"Testimony will consist of statements by Russian officials and those of the Trump campaign. It is unlikely that any Russians would testify, or if they did, that their testimony would be credible. Trump campaign officials will probably circle the wagons and deny any collusion. Even if testimony emerges showing collusion, it will still be necessary to tie Mr. Trump to it.

    "I strongly suspect that there was some sort of at least informal collusion, but we will see how all of this unfolds."

  3. I thought Saturday night's Saturday Night Live (SNL) skit of Lester Holt's interview with Trump was telling. In the skit, Trump completely admits to obstruction of justice. Holt says something to the effect of, "Wait. Did I get him? Is that it?" Then he repeats the voice from his earpiece which said, "No. No one cares. It doesn't matter anymore."

    It seems to me the polarization that exists will stall any massive public outcry. NPR reported last week from Trump supporters around the country that they are tired of hearing about "the Russia thing," basically saying the media needs to drop it so Trump can focus on running the country and bringing back the economy.

    Leroy, I think an interesting blog would be to compare the mood of the country from 1974 to 2017. What's different? How has the evolution of our current political climate changed what might citizens tolerate or decry?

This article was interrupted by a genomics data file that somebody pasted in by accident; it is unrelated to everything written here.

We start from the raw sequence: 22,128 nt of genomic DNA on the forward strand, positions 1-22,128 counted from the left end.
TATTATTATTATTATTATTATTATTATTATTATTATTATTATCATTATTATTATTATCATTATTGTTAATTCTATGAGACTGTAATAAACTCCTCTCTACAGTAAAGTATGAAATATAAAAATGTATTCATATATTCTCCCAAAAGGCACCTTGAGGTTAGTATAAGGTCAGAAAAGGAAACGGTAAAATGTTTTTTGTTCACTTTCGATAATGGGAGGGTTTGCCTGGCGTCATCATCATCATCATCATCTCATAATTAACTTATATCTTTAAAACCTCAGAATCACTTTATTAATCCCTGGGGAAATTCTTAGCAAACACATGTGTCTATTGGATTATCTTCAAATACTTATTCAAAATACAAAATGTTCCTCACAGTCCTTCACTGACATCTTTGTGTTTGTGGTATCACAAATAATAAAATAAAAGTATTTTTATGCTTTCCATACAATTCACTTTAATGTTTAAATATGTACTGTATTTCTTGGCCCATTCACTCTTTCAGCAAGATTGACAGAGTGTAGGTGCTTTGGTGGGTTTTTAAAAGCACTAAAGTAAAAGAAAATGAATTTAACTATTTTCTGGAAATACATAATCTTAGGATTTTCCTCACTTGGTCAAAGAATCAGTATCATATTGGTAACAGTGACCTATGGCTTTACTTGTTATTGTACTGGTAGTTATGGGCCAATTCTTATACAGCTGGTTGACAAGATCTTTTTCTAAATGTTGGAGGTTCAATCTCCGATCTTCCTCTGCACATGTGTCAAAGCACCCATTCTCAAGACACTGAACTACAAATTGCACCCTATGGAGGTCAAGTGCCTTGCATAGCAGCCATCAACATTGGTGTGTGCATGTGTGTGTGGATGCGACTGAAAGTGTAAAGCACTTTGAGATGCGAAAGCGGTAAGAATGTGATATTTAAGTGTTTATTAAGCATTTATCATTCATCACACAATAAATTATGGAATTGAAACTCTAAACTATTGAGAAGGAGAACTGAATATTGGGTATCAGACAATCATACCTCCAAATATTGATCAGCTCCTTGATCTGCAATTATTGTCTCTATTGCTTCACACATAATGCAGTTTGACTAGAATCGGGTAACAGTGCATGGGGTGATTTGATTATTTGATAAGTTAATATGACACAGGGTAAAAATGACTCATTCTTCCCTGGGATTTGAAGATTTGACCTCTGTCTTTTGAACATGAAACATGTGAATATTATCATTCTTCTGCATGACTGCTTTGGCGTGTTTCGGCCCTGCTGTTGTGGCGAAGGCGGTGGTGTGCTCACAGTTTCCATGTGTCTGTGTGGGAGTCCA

1. Thanks for your comments, David--and your suggestion for a future blog article. I think there is definitely a great change in the mood of the country from 1974 to 2017, and the main difference is the expanding polarization that has taken place during those years.

      At this point I don't know how to document the cause of that polarization, but my guess is that it is mainly because of the development of cable television and people being to choose the news source with which they agree.

      It used to be that "mainstream news" was just that--the main stream from which people received national/international news. There were some differences between ABC, CBS, and NBC--but very little decisive difference. The news was the news--not "fake news" or right-wing news or left-wing news.

      That is all different now. People can pick their news source like they pick their favorite flavor of ice cream. But, as a result, the country has lost any public consensus on most major issues.